Monday, April 25, 2011

Easter in China: Detention, Worship, and Song

Earlier, in "Christianity in Churches in China" I shared some of the experiences I've had in China witnessing how Christianity could blend into the China's culture.

The openness of the religious expression I shared stood in stark contrast to the news of that day -- Chinese police had detained numerous Chinese for praying publicly outside.  This led one reader to ask:
"So how have these churches even gotten building permits if religion is so tightly controlled??"
The key is that China is "OK" with religion as long as any organized practice of it occurs in government controlled Buddhist temples, churches, mosques, etc.  For example, Chinese Government insists on the power to appoint Bishops for the Catholic Church.  They want the power to be able to avoid the potential that such organizations could be used in any way against the ruling Communist Party of China.

The people who were earlier detained were part of what is called a "house church" in China -- one that isn't officially sanctioned by the Chinese Government and may gather in a variety of locations such as people's homes.  They had bought a building to serve as a church but have been blocked from occupying it.  When they were unable to use the newly purchased building they decided to pray outside.  In recent weeks, some of the worshipers have reportedly been forced out of their homes and lost their jobs due to pressure from security officials.

On Sunday members of the same church again tried to pray outside to observe Easter and the police responded as before by detaining a number of people.  There were also reports of other Easter services being repressed.

Regardless of the continued detainment of people praying in non-sanctioned manners, many other Christians in China were able to pray with no obvious disturbance.  This was made apparent to me as I passed by a church in Kunming, Yunnan during the Easter weekend.

Trinity International Church in Kunming, China

At the time, there were people outside openly passing out pamphlets and actively encouraging passerby's to come inside. [sentence edited for clarity]

First page of religious pamphlet

On Sunday when I took a look inside there was a completely full house with a number of people having to stand.

Church service with packed seats

While I am not at an expert on Easter services, what I saw during my short visit didn't seem unusual to me in any way -- except hearing some Western style hymns in Chinese.  The above photo shows one of four services that were being held on the Saturday and Sunday of Easter weekend.  During my two visits I didn't see any obvious foreigners but the 2nd service offered simultaneous translation into English through wireless earphones.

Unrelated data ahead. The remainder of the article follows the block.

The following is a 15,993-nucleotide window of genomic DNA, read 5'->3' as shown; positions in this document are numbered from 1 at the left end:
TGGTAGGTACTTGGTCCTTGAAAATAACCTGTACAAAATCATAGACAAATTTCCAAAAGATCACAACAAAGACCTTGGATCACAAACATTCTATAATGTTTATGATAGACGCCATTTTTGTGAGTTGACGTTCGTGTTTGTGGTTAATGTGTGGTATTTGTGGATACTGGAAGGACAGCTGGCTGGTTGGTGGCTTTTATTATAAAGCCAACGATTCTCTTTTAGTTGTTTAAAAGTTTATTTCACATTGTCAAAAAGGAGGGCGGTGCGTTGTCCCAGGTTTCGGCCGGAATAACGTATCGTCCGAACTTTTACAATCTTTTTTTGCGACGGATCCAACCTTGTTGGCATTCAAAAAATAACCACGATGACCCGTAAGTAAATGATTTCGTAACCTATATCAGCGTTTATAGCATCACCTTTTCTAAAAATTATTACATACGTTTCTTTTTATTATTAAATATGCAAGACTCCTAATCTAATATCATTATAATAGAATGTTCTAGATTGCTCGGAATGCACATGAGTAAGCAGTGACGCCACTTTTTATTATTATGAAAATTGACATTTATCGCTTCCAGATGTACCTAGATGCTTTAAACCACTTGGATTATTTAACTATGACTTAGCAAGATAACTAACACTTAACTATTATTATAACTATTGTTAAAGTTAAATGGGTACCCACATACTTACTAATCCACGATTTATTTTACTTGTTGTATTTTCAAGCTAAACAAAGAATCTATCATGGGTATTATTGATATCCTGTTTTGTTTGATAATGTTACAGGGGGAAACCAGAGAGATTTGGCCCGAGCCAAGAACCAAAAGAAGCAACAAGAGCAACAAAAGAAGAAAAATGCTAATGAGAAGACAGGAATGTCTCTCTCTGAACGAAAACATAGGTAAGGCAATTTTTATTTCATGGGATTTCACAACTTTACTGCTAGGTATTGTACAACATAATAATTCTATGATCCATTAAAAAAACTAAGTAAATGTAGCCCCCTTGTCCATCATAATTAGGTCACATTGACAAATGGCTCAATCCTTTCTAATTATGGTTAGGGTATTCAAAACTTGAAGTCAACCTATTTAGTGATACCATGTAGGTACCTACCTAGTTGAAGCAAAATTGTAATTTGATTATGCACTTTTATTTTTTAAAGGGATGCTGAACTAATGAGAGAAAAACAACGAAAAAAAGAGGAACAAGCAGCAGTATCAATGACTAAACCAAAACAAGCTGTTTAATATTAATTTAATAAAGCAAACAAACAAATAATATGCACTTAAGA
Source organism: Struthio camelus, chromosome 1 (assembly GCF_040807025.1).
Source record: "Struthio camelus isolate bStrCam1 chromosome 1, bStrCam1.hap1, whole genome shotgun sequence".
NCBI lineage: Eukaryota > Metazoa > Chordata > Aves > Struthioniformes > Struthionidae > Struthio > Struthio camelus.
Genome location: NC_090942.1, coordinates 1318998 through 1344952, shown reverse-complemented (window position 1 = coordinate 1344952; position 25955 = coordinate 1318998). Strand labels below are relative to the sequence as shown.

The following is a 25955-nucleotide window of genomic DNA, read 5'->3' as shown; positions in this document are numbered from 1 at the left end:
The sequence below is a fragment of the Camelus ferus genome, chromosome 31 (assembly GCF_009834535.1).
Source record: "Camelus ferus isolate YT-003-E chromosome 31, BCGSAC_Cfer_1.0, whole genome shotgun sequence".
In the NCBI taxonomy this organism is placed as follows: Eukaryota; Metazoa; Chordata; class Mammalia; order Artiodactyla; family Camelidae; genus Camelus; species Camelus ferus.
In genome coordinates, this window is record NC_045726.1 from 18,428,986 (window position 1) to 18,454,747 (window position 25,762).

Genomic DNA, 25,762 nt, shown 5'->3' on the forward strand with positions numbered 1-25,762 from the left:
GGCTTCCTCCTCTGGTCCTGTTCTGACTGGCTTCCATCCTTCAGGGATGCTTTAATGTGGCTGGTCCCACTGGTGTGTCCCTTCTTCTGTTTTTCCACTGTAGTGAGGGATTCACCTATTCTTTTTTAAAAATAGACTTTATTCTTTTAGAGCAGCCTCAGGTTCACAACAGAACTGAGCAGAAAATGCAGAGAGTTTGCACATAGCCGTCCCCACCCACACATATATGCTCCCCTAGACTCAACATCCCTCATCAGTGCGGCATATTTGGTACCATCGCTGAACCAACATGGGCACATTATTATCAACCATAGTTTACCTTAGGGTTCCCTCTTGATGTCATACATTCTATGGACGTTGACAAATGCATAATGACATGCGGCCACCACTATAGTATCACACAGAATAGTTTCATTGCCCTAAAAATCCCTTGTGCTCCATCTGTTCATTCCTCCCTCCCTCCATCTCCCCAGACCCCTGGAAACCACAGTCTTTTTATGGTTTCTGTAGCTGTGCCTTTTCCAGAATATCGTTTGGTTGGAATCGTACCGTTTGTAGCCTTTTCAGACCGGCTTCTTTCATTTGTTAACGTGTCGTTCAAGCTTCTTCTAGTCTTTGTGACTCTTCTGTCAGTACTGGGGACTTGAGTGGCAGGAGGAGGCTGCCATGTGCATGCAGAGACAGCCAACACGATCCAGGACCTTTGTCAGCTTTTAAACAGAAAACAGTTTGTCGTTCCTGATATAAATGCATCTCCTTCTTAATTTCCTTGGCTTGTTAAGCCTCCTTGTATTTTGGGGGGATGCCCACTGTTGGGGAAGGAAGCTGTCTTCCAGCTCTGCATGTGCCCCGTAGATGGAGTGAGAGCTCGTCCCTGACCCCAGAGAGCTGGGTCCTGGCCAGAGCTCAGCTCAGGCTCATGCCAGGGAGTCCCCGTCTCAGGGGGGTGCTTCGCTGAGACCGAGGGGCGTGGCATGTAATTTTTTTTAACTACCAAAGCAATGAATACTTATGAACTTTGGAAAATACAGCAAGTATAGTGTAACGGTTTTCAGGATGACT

English version of guide to services

There were many things in the church that seemed familiar for a place of worship.  In fact, they even had the requisite bulletin board highlighting recent activities:

Especially after reading so much about the detentions in Beijing, the large crowds in the church made me feel like I was in a different world.  One congregant said she had absolutely no worries about the Chinese Government -- they were sanctioned and had no fears.  When I asked her about the Christians who had been detained in Beijing she claimed not to have heard the news, but her body language and sudden desire to switch to another topic suggested otherwise.  Her apparent reluctance to speak about the issue may have been related to a sense of shame.  However, it is also possible "observers" were nearby and she didn't wish to draw any unwanted attention.

The issue of religion is an example of how China can be open and free in some ways and yet so controlled and censored in other ways.  It is easy to see that China's openness has grown over the past several decades, however the recent chilling series of detentions of political activists, lawyers, and even those who wish to express themselves through religion or art causes worries there may be at least a temporary shift in direction.

I share all of this simply to point out that like many aspects of China, the issue of religion is not as black and white as many outside of Chinese perceive it to be.  This weekend, hundreds of millions of Chinese went about their lives as normal entirely unconcerned about the Easter holiday.  Millions of other Chinese celebrated Easter in official churches like ones like the one I visited or in "house" churches.  Then there were those who were forcibly restrained from peacefully observing the holiday in the manner they chose.  All of these people are a part of religion in China today.

To close, I'll share a video of several younger congregants singing a religious song early Saturday evening before a production of a play for Easter.  The lyrics of the song are simple and include phrases I'll roughly translate as "I'm truly for you, my Jesus.  I want to contribute much to you.  I really love you."  Even if you don't understand Chinese, you can probably understand the Chinese word for "Jesus" -- 耶稣 (Yesu).  The singing is not remarkable in any way except how it likely mirrors scenes in many other churches around the world.  Hopefully, it is a sign that China will continue to open so everyone can peacefully express themselves as they desire.

No comments:

Post a Comment